Last week I commented on the sad state of patent effects on interface design work. Commenters to that entry pointed out that concerns over treble damages for willful infringement, concerns over having employees deposed in patent investigations, and the potential costs of infringement defenses all make it perfectly sensible for companies to shut people up in boxes of ignorance so there's no chance they might be exposed to patent information.
I seem to recall that the original purpose of patents, as written into the US Constitution, was to promote the progress of science. If someone can explain to me how forcing people to be ignorant of what's going on in their field of work promotes progress I'd be grateful. Because to me this is just exactly the opposite of the effects we ought to be getting. Paul Sherman, another professional in the user experience (UX) field, has a combination history and rant on his blog, talking about what this means for those of us who work particularly on the visible portions of software - the interfaces and interactions people have with them.
Engadget, among others, has a snippy view of the application, claiming that Apple's motivation is to "own" this form of keyboard-less interaction with devices. In particular this patent appears not to be about a specific dictionary or language - which are generally regarded as unpatentable - but rather about software and methods for using a large gesture dictionary and allowing meanings to be assigned in context-sensitive ways to different gestures in the dictionary. The application is laden with phrases like "for example" and "in one embodiment" that seem to be attempting to separate the methods claimed in the patent from any particular implementation.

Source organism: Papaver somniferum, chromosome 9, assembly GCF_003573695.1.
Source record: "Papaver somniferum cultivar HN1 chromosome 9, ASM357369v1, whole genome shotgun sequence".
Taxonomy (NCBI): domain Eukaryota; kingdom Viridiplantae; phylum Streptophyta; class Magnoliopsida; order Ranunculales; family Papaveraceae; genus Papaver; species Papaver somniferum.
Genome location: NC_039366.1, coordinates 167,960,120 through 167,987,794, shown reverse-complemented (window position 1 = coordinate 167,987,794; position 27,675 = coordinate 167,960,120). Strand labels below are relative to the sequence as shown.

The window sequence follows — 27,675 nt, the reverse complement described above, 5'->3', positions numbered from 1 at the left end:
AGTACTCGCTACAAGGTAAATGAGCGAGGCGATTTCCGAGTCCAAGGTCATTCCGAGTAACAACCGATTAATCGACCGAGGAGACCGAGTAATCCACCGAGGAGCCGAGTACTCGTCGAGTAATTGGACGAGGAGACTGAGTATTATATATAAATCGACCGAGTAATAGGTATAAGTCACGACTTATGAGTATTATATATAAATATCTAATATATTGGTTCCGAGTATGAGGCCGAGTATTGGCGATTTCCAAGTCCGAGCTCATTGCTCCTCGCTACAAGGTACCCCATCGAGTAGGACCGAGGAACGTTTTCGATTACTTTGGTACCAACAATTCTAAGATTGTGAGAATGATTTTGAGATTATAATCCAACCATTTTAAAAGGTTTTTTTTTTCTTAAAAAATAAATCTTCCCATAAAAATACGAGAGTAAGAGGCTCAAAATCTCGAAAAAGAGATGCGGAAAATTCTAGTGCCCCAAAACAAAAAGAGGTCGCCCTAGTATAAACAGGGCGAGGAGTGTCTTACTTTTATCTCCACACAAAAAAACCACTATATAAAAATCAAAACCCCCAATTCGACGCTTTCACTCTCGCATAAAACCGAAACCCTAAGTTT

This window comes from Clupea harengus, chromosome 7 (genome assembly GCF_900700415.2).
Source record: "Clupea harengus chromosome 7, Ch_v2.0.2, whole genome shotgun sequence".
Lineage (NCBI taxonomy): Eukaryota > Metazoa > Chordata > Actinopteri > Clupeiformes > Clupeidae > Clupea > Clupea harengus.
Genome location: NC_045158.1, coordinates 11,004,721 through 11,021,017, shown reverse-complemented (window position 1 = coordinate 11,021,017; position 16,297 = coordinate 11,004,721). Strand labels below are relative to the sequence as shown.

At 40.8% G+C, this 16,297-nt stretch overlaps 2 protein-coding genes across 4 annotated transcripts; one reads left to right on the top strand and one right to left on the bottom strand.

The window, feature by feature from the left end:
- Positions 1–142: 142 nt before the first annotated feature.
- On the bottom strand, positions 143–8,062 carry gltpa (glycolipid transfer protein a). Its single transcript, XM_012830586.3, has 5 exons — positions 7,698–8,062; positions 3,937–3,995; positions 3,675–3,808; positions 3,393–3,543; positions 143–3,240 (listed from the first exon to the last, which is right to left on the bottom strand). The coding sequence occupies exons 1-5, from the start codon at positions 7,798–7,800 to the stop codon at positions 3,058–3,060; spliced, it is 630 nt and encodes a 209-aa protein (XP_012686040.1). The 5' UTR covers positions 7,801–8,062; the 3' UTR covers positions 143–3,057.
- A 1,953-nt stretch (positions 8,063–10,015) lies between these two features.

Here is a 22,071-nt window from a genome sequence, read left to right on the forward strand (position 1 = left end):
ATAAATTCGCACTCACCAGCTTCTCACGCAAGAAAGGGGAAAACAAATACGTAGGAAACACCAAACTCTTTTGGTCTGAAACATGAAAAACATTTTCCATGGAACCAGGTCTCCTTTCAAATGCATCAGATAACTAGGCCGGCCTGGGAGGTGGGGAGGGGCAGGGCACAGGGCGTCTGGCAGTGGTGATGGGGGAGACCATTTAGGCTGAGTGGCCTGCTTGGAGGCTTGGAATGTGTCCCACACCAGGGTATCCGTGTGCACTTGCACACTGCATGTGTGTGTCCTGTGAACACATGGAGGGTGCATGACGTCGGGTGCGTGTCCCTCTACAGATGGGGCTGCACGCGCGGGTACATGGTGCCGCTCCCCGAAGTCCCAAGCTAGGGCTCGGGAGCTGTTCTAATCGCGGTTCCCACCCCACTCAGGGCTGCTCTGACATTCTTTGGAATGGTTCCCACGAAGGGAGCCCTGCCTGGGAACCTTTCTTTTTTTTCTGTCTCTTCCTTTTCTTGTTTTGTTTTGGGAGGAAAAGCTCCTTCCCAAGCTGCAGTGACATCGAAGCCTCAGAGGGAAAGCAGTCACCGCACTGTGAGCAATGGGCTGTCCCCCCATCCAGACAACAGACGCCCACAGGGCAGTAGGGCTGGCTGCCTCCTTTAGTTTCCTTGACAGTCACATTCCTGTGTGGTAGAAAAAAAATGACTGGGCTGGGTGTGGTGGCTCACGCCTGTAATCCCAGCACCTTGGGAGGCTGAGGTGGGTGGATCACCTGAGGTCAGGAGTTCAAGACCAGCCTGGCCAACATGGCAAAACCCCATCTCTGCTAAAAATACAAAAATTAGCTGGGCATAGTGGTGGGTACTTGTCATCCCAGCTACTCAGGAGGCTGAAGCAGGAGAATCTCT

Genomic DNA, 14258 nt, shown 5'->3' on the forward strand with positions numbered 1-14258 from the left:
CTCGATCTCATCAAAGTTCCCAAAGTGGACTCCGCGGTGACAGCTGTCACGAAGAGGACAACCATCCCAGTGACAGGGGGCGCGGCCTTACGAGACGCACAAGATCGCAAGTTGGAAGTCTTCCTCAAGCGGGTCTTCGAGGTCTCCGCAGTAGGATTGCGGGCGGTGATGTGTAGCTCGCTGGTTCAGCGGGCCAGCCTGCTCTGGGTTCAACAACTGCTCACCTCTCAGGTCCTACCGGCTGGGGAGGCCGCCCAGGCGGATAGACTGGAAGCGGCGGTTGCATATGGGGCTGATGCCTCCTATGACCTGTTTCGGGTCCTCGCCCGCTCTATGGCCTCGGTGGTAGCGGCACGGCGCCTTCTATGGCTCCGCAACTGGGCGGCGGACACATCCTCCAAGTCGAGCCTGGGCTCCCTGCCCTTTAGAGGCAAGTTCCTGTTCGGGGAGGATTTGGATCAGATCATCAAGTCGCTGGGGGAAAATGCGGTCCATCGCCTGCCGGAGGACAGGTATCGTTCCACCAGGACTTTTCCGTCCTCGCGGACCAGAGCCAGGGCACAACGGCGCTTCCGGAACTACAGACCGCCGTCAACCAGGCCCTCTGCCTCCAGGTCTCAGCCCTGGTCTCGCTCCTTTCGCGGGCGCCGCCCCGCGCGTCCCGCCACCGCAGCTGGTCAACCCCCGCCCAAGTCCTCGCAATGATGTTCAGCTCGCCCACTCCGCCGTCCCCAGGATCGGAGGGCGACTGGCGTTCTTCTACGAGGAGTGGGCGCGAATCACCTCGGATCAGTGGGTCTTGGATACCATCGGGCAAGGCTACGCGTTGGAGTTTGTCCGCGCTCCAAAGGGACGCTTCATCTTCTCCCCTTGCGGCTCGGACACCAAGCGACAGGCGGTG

In addition, the patent application incorporates by reference eight other granted patents or applications in process. This particular application has garnered some attention but it doesn't seem to be unique - it seems to be part of a process of Apple generating IP in this area. As with many of these things, there's a large bucket of prior art and it's not clear what, if any, of that art will be considered relevant. To my knowledge, nobody has yet tried implementing what I would call a gesture dictionary service that can be drawn on by multiple applications; all the implementations I know of embed the gestural language directly.
So in summary, I think some of the people up in arms would do well to read the application carefully and not treat this one application as anything hugely different from what has been going on in the industry for at least the last 15 years.
(Full disclosure: I did my Master's Thesis some years ago in the area of coverbal natural gesture, and studied a bit about gesture languages at that time.)
I get paid for being a usability expert, human factors and interaction designer. As part of that I read some email lists on which people in my field talk about things like work, design, and so forth. On one such list a discussion arose of Apple's recent patent application related to its touch interfaces ("Multi-Touch Gesture Dictionary", Application 20070177803).